GE O&G '17: Snam CEO foresees LNG boost from 30 new markets
By Adrienne Blume, Editor, Gas Processing and Executive Editor, Hydrocarbon Processing
FLORENCE, ITALY—Near the conclusion of GE Oil & Gas' Annual Meeting 2017, Marco Alverà, CEO of Snam Group, spoke on Tuesday about fueling the future with natural gas.
Mr. Alverà named four important trends in the LNG industry:
- The influx of LNG capacity coming online
- Strategies for lowering LNG production costs
- Emergence of new LNG markets
- New uses for natural gas.
Photo by Adrienne Blume.
The next wave of LNG capacity. The first, and foremost, trend to watch is the startup of new LNG capacity in the next few years—a lot of it. Mr. Alverà expects 50% more LNG capacity to be in operation in 2020 vs. 2015 (Fig. 1).
However, downward pressure on global gas prices, particularly in areas where significant storage is available, will weigh on the market's ability to absorb this extra capacity during times of the year where storage is full. "LNG will become a very seasonal commodity," the CEO noted.
Reducing LNG project costs. The need exists to lower the cost of liquefying natural gas. The last decade saw an unprecedented rise in project CAPEX, Mr. Alverà said. The cost of some new projects has been more than 1,000% higher than projects carried out in the early 2000s. This steep rise in capital costs is unique to the LNG industry, the CEO noted.
Going forward, the market will take away valuable lessons from the rapid cost inflation. Efforts are presently underway to tackle this issue. Market players and analysts are examining how to bring costs down to below $500/t, and how to make LNG more competitive.
New LNG players take the stage. A third trend is the emergence of more than 30 new LNG markets over the next several years. New regasification capacity will come online in Asia—mainly China and India. Emerging markets in Asia, South America and Africa will see investments in onshore, floating LNG (FLNG) and floating storage and regasification (FSRU) projects.
These regions will also see the establishment of new gas systems. "These systems will provide significant opportunities for those involved in natural gas infrastructure," Mr. Alverà noted.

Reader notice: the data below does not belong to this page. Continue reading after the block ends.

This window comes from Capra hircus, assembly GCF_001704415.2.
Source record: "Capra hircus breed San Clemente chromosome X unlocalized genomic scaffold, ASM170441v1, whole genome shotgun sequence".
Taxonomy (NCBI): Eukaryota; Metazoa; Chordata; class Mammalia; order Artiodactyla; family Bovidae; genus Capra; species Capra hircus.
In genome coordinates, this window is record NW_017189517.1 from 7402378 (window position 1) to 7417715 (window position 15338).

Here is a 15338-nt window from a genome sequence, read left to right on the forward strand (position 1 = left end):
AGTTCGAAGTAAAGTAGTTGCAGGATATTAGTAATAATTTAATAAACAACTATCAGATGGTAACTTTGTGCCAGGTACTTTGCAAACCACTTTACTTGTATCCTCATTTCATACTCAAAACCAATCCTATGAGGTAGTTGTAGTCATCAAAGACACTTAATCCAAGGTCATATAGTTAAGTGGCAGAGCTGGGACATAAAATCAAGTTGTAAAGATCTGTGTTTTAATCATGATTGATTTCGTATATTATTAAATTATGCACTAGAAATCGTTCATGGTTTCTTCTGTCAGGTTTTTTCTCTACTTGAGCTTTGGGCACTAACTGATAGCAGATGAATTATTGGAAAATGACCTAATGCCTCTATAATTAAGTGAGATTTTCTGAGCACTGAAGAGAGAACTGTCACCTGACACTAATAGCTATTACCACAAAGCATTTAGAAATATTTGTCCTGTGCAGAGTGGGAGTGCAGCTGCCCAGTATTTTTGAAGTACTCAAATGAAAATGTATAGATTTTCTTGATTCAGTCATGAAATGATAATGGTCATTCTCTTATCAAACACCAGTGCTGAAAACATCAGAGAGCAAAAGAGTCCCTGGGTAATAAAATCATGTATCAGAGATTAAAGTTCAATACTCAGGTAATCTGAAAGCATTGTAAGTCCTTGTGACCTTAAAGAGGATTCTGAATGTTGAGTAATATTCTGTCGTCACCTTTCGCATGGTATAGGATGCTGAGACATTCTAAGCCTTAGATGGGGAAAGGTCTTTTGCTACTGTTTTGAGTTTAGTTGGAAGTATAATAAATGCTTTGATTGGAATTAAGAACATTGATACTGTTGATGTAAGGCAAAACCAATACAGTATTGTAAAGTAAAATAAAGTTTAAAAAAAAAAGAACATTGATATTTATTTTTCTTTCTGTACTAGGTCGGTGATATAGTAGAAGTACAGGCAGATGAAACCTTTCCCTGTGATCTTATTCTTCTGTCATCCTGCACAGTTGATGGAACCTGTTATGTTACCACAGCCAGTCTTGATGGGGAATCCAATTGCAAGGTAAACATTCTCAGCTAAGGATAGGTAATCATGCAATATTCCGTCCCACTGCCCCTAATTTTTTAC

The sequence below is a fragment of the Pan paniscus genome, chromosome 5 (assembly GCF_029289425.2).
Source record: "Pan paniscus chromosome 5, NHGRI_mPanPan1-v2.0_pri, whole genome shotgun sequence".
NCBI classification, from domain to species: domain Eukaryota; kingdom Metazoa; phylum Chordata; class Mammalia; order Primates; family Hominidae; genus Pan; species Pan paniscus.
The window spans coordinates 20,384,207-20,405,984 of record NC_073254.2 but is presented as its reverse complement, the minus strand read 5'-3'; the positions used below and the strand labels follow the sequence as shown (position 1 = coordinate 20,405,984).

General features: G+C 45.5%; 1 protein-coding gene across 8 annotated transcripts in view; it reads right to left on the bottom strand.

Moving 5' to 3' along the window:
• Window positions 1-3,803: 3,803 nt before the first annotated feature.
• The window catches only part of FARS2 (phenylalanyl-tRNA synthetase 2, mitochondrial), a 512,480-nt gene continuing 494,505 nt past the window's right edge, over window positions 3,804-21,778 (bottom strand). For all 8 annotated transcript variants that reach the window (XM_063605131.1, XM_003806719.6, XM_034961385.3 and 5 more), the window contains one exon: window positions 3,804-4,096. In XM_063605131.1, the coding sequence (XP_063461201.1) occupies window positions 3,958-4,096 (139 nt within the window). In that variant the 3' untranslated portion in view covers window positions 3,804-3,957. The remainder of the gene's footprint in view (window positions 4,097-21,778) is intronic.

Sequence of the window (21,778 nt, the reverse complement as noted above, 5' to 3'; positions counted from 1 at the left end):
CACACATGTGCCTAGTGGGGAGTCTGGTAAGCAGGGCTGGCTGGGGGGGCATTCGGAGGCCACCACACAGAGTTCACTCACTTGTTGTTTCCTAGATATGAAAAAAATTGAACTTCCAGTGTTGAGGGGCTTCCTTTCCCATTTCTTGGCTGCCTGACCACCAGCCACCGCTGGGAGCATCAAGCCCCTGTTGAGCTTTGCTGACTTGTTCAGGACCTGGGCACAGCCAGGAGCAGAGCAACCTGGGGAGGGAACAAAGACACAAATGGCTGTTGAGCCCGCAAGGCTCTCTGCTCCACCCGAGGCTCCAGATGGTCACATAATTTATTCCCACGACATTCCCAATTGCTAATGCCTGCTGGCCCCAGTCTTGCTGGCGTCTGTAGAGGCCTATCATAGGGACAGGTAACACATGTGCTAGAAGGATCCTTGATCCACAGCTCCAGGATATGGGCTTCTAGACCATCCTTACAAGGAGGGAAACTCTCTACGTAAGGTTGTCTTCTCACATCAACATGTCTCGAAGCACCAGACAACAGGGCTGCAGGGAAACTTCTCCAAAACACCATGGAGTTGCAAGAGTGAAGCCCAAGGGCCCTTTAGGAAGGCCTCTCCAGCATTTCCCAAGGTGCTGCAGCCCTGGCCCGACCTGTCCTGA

Europe also offers an attractive opportunity for LNG, although its realistic demand outlook is "flattish," the CEO said. Europe has seen a sharp reduction in indigenous natural gas production that will require an increase in gas imports of approximately 40% over the near and medium terms.
Additional gas supplies will come from the debottlenecking of national interconnections, while new supply sources will foster market integration, greater liquidity and security of supply, Mr. Alverà explained. He believes that the EU should consolidate from 27 different markets to one market. LNG must also find ways to compete directly with clean coal in Europe, the CEO said.
Innovative uses for gas. The last trend to watch is that of new technology sources and uses for gas. Mr. Alverà gave the example of biomethane, which can be produced from landfills or agricultural waste. Biomethane is fully renewable, does not add emissions to the atmosphere, supports agricultural business models and is also fairly cost-effective. "We don't yet know what the size of [this market] will be," the CEO noted. However, he said that a number of facilities presently using other fuels can be converted to run on biomethane.
Compressed natural gas (CNG) use for vehicles is another up-and-coming trend in parts of Europe, South America and Asia. Italy itself boasts 1,000 CNG refueling stations, most of which are located in the central portion of the country. CNG emits far fewer pollutants than diesel.
Lastly, interest in small-scale LNG production for transportation networks continues to increase. Mr. Alverà noted, "Significant opportunities exist in the Mediterranean [for small-scale LNG], supported by EU policies." Many ferries, for example, are installing infrastructure for LNG fueling.
The establishment of small-scale LNG production, distribution, and fueling networks offers a fully integrated natural gas supply chain. Such networks may become more common in the future to meet localized or isolated gas demand.
From the Archive